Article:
Inept Middlemen Seek to Take Advantage of the Visa Lottery

By David North on July 24, 2010

Big disgraces in the immigration field beget little disgraces.

I was doing something on the internet the other day and was reminded of the long-term foolishness of America's Visa Lottery – it gives away 50,000 green cards every year to people who have no connection to the U.S., who are not refugees, and who bring neither needed skills nor money. They simply add to our burgeoning population. That's the big disgrace.

The terms and conditions of the Diversity Visa Lottery are spelled out in this government document.

The little disgrace, a parasite of the Visa Lottery, was what caught my attention on the web. One of hundreds like it, this one said "Green Card Lottery USA: Live and Work in the USA."

It goes on to say: "50,000 people and their families will Live, Work and Study in the USA." Well, no. It is not that 50,000 families, as implied, get the visas, there are 50,000 individual visas issued in total, to the lottery winners and to their immediate relatives. This is just one of the inaccuracies one encounters on this website.

The organization running the ad is USAGC, presumably standing for the United States of America Green Card. It has "European offices" in the southern (Greek) part of Cyprus, a "Turkish Office" in Istanbul, and a "USA mailing address" in Houston. The document sounds as if it had been written by someone using English as a second language.

For a fee – in British pounds – it offers to help you file for the lottery. There is a menu of fees, starting at 55 pounds, with higher fees for multiple entries in future years, all the way up to the deluxe level of £1,000, marked down to a mere £699 for ten years of entries plus 1,000 euros in legal expenses plus personal job search assistance. I opted for the lowest fee.

What would happen if this native-born (Chicago) U.S. citizen filed with these folks? Clearly I have no need for a green card and cannot imagine our government giving one to anyone already a citizen, but what would happen if I applied?

I decided that, for the first phase, I would play it straight. It asked me where I was born and I said the U.S.A. The web page responded, as it should have, that I was ineligible because of the nation of birth. But then it went on to say that maybe I could qualify through my spouse's nativity or that of my parents.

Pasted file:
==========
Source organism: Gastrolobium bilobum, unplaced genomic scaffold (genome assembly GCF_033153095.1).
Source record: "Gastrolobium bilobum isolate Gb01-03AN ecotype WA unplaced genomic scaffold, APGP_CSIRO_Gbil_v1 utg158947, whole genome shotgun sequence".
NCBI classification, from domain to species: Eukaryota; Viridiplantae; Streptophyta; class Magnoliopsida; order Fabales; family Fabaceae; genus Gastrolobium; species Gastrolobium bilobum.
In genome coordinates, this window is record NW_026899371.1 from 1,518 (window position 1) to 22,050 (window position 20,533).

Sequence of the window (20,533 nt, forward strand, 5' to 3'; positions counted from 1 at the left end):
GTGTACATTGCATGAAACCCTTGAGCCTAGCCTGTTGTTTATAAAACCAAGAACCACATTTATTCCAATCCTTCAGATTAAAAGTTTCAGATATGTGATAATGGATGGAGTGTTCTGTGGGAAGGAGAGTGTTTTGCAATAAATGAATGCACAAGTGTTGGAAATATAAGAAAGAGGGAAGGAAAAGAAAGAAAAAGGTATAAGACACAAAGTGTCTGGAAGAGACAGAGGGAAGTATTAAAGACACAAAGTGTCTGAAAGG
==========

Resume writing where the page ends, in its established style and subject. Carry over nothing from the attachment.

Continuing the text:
Apparently the USAGC website lumps the U.S., with Mexico, India, and China, and several others as nations whose citizens cannot qualify for the Diversity Lottery (because those places already send lots of immigrants and thus would not help diversify the immigrant flow.)

Someone from Mexico, with, say, Danish parents, could apply for the lottery, however, but the USAGC system does not, as it should, eliminate anyone born in the U.S. from further consideration.

So, the website wanted me to tell it where my parents were born.

At this point I decided to be a bit fanciful. The system gave me a long, long list of nations and colonies and asked me to choose one for the place of my late mother's birth. I opted for Bouvet Island, a never-populated, iced-over Norwegian possession near the Antarctic – no human has ever been born there. I gave my late dad's birthplace as another obscure South Atlantic Island, Ascension (a dependency of St. Helena), and decided to see what happened.

"David, Application Approved" was the message on the computer; I was encouraged to take the second step, which was to pay the £55, which I did with my credit card. (£55 actually equals about $85, but there was a discount and my credit card was charged a bit over $70.) Elsewhere in the system I was told that I was eligible to participate in the lottery.

The third step, which I did not take, was to provide USACG with the detailed information it needed to complete my formal Diversity Visa application. This is an internet-only application procedure. Had I done so, they presumably would have filed my application with the government for me when the lottery re-opens again this fall.

Having no faith that the State Department would understand that my claim that mother was born on Bouvet was a joke, I did not take that third step and have no intention of doing so.

USAGC's system thus took my money despite the facts that: 1) no one born in the U.S. is eligible for the program, and 2) no human was ever born on Bouvet. (Mother's birthplace was plain old Indianapolis.)

As I noted in another blog, the fee-collecting middlemen in the immigration business are a grubby lot, and in this case, and I am sure in many others, are often inept as well.

I did this a few days ago, and the money has been withdrawn from my credit card, but it is possible that USAGC will notice their systemic error and prod me for more information, or maybe, maybe, give me my money back. If so, it will be reported here.

By the way, though USAGC accepted my money, none of that will reach the U.S. Treasury. As pointed out in a CIS paper, the U.S. could collect a quarter of a billion dollars a year if it simply required a $20 check with each Diversity Visa application. There are usually about twelve million of them. The current practice is to collect fees only from those actually selected to receive one of the 50,000 visas.